The Uberfication of the University (Open access Forerunners series version available here; as of April 4 2017 an interactive Manifold series version is available here.)

Públicos Fantasma - La Naturaleza Política Del Libro - La Red (Mexico: Taller de Ediciones Económicas, 2016) - new book, co-authored with Andrew Murphie, Janneke Adema and Alessandro Ludovico. 

'Posthumanities: The Dark Side of "The Dark Side of the Digital"' (with Janneke Adema), in Janneke Adema and Gary Hall, eds, Disrupting the Humanities: Towards Posthumanities, Journal of Electronic PublishingVol. 9, No.2, Winter, 2016.

'Pirate Philosophy And Post-Capitalism: A Conversation With Gary Hall', by Mark Carrigan, The Sociological Imagination, December 8, 2016.

Open Access

Most of Gary's work is freely available to read and download either here in Media Gifts or in Coventry University's online repository CURVE here 

performative project Janneke Adema has put together, based on our ‘The Political Nature of the Book: On Artists’ Books and Radical Open Access’ article for New Formations, Number 78, Summer, 2013. 

'What Does's Success Mean for Open Access: The Data-Driven World of Search Engines and Social Networking', Ctrl-Z: New Media Philosophy, no.5, 2015.

Radical Open Access network

« On the limits of openness II: from open access to open data | Main | ‘Follow the money’: the political economy of open access in the humanities »

On the limits of openness I: the digital humanities and the computational turn to data-driven scholarship

The digital humanities can be broadly understood as embracing all those scholarly activities in the humanities that involve writing about digital media and technology, and being engaged in processes of digital media production, practice and analysis. For example, developing new media theory, creating interactive electronic archives and literature, building online databases and wikis, producing virtual art galleries and museums, or exploring how various technologies reshape teaching and research.  Yet this field - or, better, constellation of fields - is neither unified nor self-identical. If anything, the digital humanities are comprised of a wide range of often conflicting attitudes, approaches and practices that are being negotiated and employed in a variety of different contexts.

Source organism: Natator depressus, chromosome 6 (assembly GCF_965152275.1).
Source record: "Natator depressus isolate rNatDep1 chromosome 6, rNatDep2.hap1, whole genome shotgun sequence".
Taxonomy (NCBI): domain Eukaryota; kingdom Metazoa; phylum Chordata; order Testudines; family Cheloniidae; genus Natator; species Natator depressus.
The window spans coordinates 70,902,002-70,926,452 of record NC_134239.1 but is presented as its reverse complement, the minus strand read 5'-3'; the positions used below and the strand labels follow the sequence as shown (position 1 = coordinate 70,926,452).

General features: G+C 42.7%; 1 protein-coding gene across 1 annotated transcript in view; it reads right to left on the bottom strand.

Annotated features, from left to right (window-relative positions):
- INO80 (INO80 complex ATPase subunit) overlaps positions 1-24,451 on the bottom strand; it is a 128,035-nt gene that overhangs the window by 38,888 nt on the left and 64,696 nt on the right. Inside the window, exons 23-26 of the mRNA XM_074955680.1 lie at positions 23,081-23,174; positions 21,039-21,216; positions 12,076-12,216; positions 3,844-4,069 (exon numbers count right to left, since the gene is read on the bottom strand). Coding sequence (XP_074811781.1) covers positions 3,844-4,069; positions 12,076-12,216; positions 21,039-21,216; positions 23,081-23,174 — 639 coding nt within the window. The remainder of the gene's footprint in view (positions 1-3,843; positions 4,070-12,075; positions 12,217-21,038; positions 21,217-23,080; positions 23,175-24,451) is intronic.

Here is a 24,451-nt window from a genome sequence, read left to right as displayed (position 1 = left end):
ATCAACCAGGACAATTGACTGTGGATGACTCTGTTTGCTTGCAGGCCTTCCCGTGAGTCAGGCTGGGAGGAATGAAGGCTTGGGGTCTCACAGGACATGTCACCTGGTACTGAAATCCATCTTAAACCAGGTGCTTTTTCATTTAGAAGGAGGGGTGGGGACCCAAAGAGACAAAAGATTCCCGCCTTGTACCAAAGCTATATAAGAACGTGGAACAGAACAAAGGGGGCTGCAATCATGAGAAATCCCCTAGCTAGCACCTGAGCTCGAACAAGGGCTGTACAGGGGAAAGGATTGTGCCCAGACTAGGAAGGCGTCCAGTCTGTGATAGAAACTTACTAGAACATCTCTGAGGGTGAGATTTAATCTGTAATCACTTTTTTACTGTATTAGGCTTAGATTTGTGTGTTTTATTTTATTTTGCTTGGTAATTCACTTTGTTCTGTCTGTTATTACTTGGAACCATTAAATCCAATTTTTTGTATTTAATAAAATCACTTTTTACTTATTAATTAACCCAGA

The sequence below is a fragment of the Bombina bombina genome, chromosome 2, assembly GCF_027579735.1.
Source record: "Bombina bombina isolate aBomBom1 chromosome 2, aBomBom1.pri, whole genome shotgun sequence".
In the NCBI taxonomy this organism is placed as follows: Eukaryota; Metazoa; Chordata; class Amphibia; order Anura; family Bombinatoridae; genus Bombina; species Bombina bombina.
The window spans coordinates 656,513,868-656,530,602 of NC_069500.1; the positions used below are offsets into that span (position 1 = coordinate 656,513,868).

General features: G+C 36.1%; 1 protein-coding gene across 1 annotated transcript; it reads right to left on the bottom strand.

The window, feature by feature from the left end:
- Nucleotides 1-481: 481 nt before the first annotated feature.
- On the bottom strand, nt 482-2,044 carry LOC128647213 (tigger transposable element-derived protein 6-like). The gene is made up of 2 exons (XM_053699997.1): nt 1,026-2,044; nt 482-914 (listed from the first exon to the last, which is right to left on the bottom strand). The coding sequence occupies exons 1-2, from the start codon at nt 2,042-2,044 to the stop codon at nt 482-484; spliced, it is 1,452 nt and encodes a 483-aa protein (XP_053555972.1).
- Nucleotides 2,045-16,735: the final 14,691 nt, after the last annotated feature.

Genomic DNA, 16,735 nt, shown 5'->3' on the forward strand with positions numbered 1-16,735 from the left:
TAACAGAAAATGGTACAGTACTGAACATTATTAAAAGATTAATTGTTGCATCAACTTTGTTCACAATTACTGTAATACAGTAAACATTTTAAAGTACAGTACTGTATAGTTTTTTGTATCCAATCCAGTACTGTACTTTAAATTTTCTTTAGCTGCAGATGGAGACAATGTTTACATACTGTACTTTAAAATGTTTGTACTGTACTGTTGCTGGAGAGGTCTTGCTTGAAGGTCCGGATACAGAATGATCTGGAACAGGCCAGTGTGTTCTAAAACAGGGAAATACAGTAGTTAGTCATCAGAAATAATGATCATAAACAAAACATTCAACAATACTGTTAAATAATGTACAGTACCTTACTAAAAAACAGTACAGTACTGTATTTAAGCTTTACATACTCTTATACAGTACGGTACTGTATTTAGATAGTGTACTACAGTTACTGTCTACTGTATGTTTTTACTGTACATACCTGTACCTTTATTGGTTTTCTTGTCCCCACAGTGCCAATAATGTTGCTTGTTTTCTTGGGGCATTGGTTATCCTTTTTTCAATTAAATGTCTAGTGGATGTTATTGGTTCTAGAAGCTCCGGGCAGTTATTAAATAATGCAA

In what follows my interest is not so much with the ongoing debate as to how precisely the digital humanities are to be defined and understood, but with an aspect of this emergent movement that appears to becoming increasingly dominant. So much so that for some it is rapidly coming to stand in for, or be equated with, the digital humanities as a whole.  This is the so-called ‘computational turn’ in the humanities. 

The latter phrase has been adopted to refer to the process whereby techniques and methodologies drawn from computer science and related fields, including interactive information visualisation, statistical data analysis, science visualization, image processing, network analysis, and the management, manipulation and mining of data, are being increasingly used to produce new ways of approaching and understanding texts in the humanities.  Indeed, thanks to increases in computer processing power and its affordability over the last few years, together with the sheer amount of cultural material that is now available in digital form, number-crunching software is being applied to millions of humanities texts in this way.

Before going any further I want to make it clear that it is not my intention to equate this computational turn with the digital humanities per se. Even if the latter is sometimes known as Humanities Computing - or as a transition between the so-called ‘traditional humanities’ and Humanities Computing  - what is coming to be called the digital humanities and this computational turn in the humanities are not one and the same thing as far as I am concerned.